Various approaches have been taken to analyse regulatory networks in the last few years. One such approach is in silico
simulation of fluctuations in network components when the network is perturbed [1
]. Comparing in silico
results with experimental outputs may highlight the relevance of certain approaches in our understanding of biological insights. Nonetheless, confronting experimental data with a regulatory network comes up against many difficulties. One of these is the incomplete state-of-art of the regulatory knowledge, recently identified in [2
]. Another difficulty is the large scale of regulatory models, which makes the task of collecting kinetic constants and parameters intolerable. Other issues that induce errors in this confrontation are heterogeneity in the available data [3
], and the sometimes violated assumption that mRNA expression levels are correlated to protein activity [4
]. To deal with these problems, we propose a global
qualitative analysis, which formalises automatic reasoning in order to compare experimental data with the network behaviour expected from its topology. Our method highlights incomplete regions in a regulatory model and reasons over which products in the network need to be activated or inactivated in order to globally
explain the experimental data [5
As described in this article, we have enclosed this reasoning in the BioQuali Cytoscape [8
] plugin, which allows the user to visualise the outputs of global automatic reasoning on large-scale regulatory networks. These outputs can be inconsistent subgraphs or a list of nodes, whose expression is deduced as increasing or decreasing in order to explain the observed data consistently.
Consistency between regulatory networks and expression data has been studied previously in [3
]. These studies proposed manual local consistency checks, in some cases by adding new regulation rules. The automation of this idea was recently implemented in a Cytoscape plugin in [10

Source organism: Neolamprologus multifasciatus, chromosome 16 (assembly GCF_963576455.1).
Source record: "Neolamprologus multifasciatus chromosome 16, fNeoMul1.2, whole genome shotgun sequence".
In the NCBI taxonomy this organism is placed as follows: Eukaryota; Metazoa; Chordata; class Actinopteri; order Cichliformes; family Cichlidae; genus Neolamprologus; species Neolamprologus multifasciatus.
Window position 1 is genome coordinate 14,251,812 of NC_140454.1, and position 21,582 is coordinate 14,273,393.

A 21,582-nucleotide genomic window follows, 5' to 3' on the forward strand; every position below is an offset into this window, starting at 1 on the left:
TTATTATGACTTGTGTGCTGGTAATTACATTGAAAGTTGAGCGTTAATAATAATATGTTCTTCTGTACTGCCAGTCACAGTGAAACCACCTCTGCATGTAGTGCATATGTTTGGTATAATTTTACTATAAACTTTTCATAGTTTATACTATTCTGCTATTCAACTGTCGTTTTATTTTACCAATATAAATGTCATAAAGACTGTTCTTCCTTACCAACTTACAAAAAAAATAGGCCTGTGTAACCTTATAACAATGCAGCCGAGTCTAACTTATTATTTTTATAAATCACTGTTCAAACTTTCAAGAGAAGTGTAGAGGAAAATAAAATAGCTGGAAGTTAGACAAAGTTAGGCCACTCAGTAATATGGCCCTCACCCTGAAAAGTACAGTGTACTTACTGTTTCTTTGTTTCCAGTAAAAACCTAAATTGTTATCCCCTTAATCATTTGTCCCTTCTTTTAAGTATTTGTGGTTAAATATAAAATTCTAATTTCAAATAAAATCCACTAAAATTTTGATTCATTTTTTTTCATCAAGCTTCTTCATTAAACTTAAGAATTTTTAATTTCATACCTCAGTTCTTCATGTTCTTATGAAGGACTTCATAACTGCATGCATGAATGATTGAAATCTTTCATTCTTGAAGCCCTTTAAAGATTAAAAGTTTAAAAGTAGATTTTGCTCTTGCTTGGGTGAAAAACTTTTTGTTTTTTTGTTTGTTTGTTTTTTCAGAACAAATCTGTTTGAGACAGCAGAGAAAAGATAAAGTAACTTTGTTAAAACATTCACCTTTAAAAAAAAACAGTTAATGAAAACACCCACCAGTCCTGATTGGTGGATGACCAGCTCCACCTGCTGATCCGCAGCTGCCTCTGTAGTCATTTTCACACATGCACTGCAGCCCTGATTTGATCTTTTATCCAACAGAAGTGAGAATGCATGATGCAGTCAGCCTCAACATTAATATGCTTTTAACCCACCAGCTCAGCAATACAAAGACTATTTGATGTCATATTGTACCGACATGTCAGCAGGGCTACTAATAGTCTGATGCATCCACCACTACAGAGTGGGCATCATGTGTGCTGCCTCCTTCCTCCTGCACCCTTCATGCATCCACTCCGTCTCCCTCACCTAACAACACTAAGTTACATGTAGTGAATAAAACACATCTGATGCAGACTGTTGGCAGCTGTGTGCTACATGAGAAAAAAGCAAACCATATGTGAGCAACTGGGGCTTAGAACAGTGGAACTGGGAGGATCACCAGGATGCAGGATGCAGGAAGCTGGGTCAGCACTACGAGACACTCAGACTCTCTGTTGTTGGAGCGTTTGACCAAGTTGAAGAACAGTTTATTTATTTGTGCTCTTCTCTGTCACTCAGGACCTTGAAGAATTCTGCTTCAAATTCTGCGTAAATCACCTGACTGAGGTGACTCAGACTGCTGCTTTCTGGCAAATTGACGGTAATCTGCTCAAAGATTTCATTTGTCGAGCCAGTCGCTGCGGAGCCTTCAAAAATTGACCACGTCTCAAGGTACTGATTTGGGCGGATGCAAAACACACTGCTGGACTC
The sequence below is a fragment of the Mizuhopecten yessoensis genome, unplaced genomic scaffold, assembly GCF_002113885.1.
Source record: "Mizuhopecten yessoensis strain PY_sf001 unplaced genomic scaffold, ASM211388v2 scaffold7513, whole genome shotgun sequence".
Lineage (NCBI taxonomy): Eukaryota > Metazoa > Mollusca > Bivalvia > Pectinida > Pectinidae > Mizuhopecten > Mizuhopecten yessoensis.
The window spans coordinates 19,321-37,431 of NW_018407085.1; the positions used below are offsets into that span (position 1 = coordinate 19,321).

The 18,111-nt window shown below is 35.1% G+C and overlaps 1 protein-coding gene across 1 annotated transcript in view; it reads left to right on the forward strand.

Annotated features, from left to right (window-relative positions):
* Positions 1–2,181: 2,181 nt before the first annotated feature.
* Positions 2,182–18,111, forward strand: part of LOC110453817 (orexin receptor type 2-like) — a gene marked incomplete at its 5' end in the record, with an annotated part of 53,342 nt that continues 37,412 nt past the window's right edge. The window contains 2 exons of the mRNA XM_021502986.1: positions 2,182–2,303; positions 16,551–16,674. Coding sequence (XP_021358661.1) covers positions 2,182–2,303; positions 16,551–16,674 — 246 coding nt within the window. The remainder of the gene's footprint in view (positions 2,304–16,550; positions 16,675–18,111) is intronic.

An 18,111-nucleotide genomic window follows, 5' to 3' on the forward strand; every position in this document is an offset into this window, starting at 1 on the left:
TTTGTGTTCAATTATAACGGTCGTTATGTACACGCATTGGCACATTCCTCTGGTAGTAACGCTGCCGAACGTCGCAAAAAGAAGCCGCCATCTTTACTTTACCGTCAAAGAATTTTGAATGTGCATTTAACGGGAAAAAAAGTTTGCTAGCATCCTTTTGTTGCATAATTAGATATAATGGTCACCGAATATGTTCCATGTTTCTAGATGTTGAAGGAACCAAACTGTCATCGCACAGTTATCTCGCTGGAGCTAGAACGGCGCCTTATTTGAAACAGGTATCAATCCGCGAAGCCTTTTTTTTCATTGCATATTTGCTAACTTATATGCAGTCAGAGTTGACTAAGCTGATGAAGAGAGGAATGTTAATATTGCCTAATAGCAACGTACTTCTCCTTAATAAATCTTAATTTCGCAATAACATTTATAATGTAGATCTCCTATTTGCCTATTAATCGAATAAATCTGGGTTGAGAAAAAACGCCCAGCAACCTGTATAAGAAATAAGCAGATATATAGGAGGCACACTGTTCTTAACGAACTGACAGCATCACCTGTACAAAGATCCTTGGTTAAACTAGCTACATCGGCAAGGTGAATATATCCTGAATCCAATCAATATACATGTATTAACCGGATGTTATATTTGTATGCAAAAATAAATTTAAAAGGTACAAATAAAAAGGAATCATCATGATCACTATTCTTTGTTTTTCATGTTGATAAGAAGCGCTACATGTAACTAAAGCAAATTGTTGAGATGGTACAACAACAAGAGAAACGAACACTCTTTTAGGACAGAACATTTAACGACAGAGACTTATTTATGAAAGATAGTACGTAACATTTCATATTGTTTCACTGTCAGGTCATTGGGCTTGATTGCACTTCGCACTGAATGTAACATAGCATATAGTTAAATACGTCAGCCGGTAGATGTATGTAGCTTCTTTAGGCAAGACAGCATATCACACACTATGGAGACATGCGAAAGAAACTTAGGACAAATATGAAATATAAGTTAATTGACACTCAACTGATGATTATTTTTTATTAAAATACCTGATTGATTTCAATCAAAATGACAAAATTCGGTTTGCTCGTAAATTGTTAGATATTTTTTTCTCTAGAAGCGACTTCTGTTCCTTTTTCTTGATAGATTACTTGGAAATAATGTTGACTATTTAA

]. With the BioQuali plugin, we go one step further since we propose automating a global consistency reasoning: the effects of influences are carried through the whole network in order to generate a consistency diagnosis that takes account of the entire topology of the network. In comparison with previous approaches, the new functions we provide are: a global analysis, which involves all network connections; no assumption regarding the null transcription factor activity when its mRNA expression change is non-significant; and visualisation of a consistent configuration of the whole network in which it is inferred that the expression of certain nodes fluctuates in a determined way that explains the experimental data provided. To do this, the BioQuali plugin relies on a robust architecture, which makes it effective in terms of speed and maintainability. BioQuali uses statistically significant expression profiles to deduce activity levels of transcription factors (TFs), however, it does not assume that non-significant mRNA changes imply a null activity level of the TF. The BioQuali plugin can help detect post-transcriptional regulations in a model; this capacity relies on the BioQuali inferred fluctuating nodes. This inference, obtained after confronting consistent transcriptional regulations with mRNA changes, reflects new fluctuations related either to mRNA expression or to protein activity levels. Confronting this inference with the sense of variation of mRNA expression may elucidate missing post-transcriptional interactions. Detecting an inconsistent subgraph may also imply the absence of a post-transcriptional regulation. BioQuali cannot automatically predict when a post-transcriptional interaction is missing, but it does provide tools for diagnosing a regulatory network which, combined with biological expertise, may result in adding post-transcriptional effects to complete a network model.
We illustrate this plugin by means of two regulatory models: a small eukaryotic model of the regulation of fatty acid metabolism and the large-scale prokaryotic transcriptional network of E. coli. These networks have been compared with small- and large-scale datasets, obtaining in each case globally-explained inconsistencies and predictions that agree with the biological literature.